9 APR 2010
SUBJECT: Recommendation from PRISM Vol. 1, No. 1, 12/2009
1. First I want to thank you for your contributions to PRISM: Center for Complex Operations. As an active duty officer in the USA it was both encouraging and inspiring to read that there is progress being made on how the US handles the current and future challenges which face our nation. The articles were both informative and insightful.
I humbly offer this recommendation of the topics discussed in the first four articles of Prism which focused on the future of America’s strategy in complex operations. As a former platoon leader on the ground everyday in Iraq I am not attempting to criticize anything in the journal; I simply hope to add to the discussion of how America can take on such challenges as Iraq and Afghanistan in the future.
Thank you again for the time and effort made to enlighten young officers like myself and thank you for your service to our nation.
2. The current shortfalls.
As Dr. Schaubelt points out in his Complex Operations article the greatest shortcoming in America’s handling of complex operations is its Interagency operations, or lack thereof. Currently Battalion level leadership is what has driven progress in Iraq and Afghanistan and will drive progress in every imaginable complex operation. It is the Battalion Commander (Lt. Colonel) and his staff which guide actions on the ground. They execute the day to day operations and thus have the greatest influence over the politics as much as security level of the area. It is because of this that I believe the most efficient way to maximize U.S. involvement in complex operations is to put State Department civilians inside the Battalion and above staff sections and transform the Army National Guard force into a Corp of Engineers.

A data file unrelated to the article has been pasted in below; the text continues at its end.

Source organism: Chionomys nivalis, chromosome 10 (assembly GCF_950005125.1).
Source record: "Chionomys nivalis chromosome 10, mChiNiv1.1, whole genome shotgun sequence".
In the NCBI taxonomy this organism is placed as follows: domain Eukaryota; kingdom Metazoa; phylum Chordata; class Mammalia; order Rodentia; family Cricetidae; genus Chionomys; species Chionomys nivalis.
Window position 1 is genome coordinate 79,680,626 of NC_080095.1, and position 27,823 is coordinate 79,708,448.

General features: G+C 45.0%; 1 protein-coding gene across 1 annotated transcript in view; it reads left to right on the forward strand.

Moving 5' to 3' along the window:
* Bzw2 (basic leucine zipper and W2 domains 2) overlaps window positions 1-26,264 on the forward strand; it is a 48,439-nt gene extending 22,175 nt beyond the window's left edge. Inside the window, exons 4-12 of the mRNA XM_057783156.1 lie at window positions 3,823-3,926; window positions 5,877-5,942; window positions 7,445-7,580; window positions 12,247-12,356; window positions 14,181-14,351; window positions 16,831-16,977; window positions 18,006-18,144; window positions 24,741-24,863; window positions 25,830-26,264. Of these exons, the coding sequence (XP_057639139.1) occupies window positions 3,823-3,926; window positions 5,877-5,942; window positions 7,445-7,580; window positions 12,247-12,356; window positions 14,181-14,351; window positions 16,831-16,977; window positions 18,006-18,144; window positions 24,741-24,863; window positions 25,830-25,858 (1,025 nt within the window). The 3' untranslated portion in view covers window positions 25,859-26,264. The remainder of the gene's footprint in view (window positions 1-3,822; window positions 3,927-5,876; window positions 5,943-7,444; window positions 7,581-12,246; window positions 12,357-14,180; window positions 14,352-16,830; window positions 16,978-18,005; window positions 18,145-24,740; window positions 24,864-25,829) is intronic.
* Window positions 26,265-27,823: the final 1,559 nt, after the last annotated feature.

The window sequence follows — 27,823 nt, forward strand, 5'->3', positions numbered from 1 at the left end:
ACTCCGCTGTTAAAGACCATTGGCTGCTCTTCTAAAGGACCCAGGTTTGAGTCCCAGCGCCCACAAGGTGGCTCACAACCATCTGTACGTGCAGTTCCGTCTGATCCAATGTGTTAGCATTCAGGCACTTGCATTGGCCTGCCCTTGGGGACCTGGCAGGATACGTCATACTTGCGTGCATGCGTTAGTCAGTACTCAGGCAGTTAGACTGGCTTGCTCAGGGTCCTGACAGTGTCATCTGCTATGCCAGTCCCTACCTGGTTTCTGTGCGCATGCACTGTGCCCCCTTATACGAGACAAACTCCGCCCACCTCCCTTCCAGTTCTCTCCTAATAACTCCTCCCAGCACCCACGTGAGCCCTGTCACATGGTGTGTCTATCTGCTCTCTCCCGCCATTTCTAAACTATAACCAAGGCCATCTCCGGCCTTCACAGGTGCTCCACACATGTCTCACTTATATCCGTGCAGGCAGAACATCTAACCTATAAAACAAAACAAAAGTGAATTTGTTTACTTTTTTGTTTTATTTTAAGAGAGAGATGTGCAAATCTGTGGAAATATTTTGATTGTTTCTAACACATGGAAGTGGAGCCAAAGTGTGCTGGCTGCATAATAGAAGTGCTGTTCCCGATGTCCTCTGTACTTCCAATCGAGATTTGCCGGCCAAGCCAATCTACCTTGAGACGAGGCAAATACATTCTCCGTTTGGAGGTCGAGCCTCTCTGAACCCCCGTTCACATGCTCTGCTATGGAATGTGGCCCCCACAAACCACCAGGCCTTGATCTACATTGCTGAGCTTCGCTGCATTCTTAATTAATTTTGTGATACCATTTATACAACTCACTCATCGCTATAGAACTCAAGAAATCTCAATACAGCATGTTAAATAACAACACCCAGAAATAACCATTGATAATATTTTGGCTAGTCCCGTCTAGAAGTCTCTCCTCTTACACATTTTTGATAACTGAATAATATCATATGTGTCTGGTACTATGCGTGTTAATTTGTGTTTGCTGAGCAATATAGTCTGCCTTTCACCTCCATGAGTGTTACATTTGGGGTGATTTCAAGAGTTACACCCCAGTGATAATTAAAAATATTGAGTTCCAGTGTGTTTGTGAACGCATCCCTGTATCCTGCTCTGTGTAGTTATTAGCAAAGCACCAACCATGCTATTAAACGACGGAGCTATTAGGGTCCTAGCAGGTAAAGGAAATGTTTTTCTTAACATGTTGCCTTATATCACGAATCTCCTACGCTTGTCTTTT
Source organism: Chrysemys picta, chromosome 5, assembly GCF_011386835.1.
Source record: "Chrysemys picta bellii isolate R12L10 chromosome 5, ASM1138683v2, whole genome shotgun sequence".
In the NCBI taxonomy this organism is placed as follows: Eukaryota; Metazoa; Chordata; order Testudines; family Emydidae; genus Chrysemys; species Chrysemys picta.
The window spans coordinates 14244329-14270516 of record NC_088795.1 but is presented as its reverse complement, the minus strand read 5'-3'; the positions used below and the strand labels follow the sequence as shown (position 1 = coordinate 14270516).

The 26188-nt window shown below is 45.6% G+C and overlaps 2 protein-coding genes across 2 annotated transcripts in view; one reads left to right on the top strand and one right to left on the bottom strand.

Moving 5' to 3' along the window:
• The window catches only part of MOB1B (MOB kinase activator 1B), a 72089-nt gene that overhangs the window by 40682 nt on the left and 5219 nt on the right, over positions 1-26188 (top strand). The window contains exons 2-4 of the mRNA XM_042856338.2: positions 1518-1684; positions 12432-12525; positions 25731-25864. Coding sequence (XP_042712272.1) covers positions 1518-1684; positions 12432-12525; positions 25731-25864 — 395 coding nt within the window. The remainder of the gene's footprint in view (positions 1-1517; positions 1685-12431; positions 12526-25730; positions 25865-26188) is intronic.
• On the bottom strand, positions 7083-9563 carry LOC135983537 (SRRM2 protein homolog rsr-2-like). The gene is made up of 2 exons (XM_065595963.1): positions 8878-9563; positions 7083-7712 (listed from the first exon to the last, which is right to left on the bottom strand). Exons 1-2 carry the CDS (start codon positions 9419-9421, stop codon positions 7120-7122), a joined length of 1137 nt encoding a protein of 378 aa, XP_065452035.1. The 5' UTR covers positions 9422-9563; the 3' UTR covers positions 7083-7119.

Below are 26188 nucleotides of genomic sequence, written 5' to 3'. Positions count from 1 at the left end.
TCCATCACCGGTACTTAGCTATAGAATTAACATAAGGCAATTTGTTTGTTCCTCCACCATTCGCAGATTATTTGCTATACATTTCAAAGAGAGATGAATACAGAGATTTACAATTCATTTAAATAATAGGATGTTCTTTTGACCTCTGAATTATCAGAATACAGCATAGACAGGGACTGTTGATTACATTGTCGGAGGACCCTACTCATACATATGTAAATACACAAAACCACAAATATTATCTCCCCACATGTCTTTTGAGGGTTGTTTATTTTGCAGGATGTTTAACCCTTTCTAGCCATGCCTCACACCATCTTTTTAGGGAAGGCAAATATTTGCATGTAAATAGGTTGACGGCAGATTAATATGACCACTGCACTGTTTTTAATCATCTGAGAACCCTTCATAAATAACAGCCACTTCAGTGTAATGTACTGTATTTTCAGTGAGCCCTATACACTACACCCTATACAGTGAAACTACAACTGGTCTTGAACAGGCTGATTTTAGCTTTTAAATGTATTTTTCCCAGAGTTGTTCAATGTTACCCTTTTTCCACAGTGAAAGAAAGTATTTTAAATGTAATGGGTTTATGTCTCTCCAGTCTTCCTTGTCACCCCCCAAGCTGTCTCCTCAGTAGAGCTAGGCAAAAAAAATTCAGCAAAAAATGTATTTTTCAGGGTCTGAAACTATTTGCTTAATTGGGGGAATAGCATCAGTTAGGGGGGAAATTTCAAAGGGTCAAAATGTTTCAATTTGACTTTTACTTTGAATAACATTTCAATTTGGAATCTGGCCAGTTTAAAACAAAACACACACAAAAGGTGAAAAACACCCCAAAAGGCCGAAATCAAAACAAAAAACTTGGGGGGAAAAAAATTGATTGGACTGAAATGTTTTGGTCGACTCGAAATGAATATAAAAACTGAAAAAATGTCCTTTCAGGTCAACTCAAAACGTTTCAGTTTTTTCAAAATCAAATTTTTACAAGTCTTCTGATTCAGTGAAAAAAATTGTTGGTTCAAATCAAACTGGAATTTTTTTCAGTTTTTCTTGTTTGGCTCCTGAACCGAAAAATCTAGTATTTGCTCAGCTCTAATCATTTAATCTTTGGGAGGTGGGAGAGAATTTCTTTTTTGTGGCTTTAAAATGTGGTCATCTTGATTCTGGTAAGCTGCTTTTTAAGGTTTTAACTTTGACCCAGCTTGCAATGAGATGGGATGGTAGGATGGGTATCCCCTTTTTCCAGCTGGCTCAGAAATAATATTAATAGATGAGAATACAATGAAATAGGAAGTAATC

The structure of the military in the 21st century should no longer be limited to military soldiers and DOD civilians. The “shadow” enemy of the 21st century which was the U.S. and NATO have been facing down since 9/11 has forced the tactical evolution from the Cold War doctrine to a more flexible, divers, and highly integrated military warfare. This transformation has proven successful, but should not stop at its current aims.
The transformation in the U.S. Army from Pure (infantry, armor, artillery) brigade and battalion size elements to the Combined Arms brigade and battalion has proven successful and is a testament to the effectiveness of the military community as a whole as well as the DOTLMP-F over all. However, the transformation and diversification has not gone far enough to be as efficient as possible because it lacks effective civilian political mission analysis at the lowest level and depends too heavily on short term deployable DOD contractors. As Lieutenant General Barno USA (Ret.) reminded readers in his article Military Adaption in Complex Operations, all warfare is an extension of politics and that is the expertise missing on the ground in today’s military.Click here to read more.